What has kept you busiest this year?

Making telly shows - being involved with putting Maori language and culture on mainstream TV is very satisfying. We've just finished producing a series for TV3 with my Kahungunu cousin Peter Gordon, called Native Kitchen. George and I are also producing a second season of Swagger for Maori Television, where young people shoot their own stories on smartphones. I've also been inspired by the dedication and aroha of the children, families, staff and board of the Raukatauri Music Therapy Centre.

What are your plans for next year?

Raising big bucks to expand the Music Therapy Centre for all those who have special challenges in life. The trust is busy planning a fundraiser gala dinner for next year to support the running of the centre.

Te Radar

Broadcaster and writer

What's your favourite New Zealand beach?

Whichever one I am closest to at the time. Our beaches are so eclectic it's hard to narrow them down. The rugged iron-sand beaches of the West Coast reinforce our splendid isolation, whereas the gentle lapping water on sheltered East Coast beaches are lovely for a paddle. I like to visit beaches for a nice stroll, and always have my togs and towel in the car if there is any chance of a nice, safe swim.

What do you tend to do at the beach?

Mostly hide from the sun while reading and sleeping.

Do you go for resort-wear glam or comfy-casual?

Very short swim shorts and a long-sleeve shirt. I am a shade seeker. The thought of lying roasting in the sun is utterly abhorrent.

What's your best sun-protection advice?

Shade. Find it and make it a comfortable sanctuary. If using a tree, be aware that you will need to think ahead about where the shadow will be at the heat of the day and secure your space accordingly.

What's normally in the chilly bin?

Bread, preserved meats, cheese, craft beer, rubbish bag, Champagne, (okay, sparkling wine), oranges.

Favourite beach overseas?

Anywhere with safe snorkelling and abundant fish.

What have you got planned for your holidays this summer?

Avoiding crowded beaches.

What has kept you busiest this year?

Scripting a new New Zealand history series.

What are your plans for next year?

Filming the new New Zealand history series I have just written.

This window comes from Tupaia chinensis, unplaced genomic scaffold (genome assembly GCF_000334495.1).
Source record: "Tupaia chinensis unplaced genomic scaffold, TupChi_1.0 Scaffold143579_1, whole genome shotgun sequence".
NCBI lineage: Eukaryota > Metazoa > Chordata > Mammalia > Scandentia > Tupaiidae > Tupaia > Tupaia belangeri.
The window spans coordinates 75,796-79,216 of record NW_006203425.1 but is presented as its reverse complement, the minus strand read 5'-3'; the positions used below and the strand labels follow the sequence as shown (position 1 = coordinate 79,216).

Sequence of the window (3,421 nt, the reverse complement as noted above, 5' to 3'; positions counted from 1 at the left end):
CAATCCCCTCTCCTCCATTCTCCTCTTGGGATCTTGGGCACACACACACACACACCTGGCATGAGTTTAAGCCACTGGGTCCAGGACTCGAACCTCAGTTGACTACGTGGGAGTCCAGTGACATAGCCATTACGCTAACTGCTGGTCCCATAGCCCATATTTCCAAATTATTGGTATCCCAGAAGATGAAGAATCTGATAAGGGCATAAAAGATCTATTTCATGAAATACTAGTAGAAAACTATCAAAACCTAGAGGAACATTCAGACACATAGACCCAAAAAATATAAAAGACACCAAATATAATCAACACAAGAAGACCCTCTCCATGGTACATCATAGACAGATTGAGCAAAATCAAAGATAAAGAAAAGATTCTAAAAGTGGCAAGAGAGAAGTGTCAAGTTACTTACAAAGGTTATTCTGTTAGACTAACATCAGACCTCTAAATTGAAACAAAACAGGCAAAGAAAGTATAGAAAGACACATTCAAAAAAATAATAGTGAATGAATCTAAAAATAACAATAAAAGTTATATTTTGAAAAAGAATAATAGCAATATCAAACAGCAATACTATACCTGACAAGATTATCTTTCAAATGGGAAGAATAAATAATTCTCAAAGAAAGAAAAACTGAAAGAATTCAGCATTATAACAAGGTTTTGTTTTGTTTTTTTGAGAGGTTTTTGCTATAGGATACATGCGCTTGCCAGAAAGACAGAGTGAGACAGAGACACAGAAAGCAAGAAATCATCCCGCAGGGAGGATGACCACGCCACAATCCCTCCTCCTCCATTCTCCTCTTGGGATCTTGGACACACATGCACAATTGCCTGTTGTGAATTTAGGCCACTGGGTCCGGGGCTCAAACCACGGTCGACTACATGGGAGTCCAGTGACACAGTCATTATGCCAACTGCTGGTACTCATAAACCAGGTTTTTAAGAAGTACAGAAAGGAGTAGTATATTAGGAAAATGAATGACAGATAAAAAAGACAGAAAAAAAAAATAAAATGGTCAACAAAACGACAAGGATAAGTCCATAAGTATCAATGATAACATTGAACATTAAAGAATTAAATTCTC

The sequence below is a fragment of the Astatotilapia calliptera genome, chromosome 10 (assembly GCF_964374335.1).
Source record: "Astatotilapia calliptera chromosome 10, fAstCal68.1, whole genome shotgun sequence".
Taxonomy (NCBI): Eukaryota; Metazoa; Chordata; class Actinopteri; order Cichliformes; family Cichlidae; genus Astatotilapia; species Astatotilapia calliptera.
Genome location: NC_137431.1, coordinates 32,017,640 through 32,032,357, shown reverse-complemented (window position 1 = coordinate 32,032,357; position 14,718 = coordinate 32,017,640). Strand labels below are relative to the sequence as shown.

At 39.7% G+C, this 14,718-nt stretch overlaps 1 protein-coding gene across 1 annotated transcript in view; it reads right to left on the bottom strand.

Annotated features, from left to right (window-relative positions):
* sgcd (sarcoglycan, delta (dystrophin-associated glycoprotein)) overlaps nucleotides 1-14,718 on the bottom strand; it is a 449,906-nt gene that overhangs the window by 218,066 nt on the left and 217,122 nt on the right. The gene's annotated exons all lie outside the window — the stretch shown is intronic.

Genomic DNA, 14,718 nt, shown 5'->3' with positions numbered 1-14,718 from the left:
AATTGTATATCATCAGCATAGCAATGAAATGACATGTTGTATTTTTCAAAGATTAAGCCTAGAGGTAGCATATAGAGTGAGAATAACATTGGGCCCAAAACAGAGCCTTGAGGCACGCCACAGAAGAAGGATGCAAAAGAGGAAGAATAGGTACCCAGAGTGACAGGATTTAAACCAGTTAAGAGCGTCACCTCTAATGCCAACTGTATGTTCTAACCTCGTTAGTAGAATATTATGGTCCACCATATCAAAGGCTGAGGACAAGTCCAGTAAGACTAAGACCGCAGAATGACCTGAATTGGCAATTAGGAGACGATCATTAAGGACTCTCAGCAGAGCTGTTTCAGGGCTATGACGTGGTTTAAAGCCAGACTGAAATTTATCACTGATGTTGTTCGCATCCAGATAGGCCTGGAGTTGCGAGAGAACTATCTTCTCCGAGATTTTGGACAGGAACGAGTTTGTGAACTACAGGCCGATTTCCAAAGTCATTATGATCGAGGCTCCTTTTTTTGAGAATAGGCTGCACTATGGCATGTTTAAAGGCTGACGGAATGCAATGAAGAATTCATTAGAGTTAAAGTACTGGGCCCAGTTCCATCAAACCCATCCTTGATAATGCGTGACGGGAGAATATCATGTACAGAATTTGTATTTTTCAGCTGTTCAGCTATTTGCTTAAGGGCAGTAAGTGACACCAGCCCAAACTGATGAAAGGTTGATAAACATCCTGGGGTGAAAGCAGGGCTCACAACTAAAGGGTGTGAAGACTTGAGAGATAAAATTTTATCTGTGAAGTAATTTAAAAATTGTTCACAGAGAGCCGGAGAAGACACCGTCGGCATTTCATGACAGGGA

Sally Martin

Shortland Street actor

What is your favourite New Zealand beach and why?

I love Pourerere Beach, in Hawke's Bay. We used to go there every year as a family. I loved the big waves and the gold sand. We would hire a four-wheeler to hoon around on. Dad would drag us on a sled across the dunes. There was a reef at low tide and long grass behind the bach that if you lay in you couldn't be seen. I haven't been for so many years. It must have changed so much. I don't think I'd hurry to go back - I know it will be still be beautiful but I'd sort of like to preserve those perfect childhood memories. They're some of the most special I have. And I'd be scared to see if the bach had been replaced by a multi-million-dollar beach house. It wouldn't be my Pourerere.

What do you like doing at the beach?

I love the ocean. I love getting smashed by waves then collapsing on the sand and baking my togs dry. These days the water has to be warm enough, though. Otherwise, I like lying on the sand and zoning out. I can sit on a beach in silence for a long time.

What's your beach dress code?

Comfort. I like a big, cotton tent-style maxi-dress. Easy to hike up, cover up or take off.

What's your best sun-protection advice?

Drench yourself in sunscreen while you're naked, to avoid missing spots around your swimwear. Do this before you get to the beach to prevent sand sticking and causing alarm. Or not. Reapply regularly - a spray mist makes it easy. Don't forget backs of knees and tops of feet!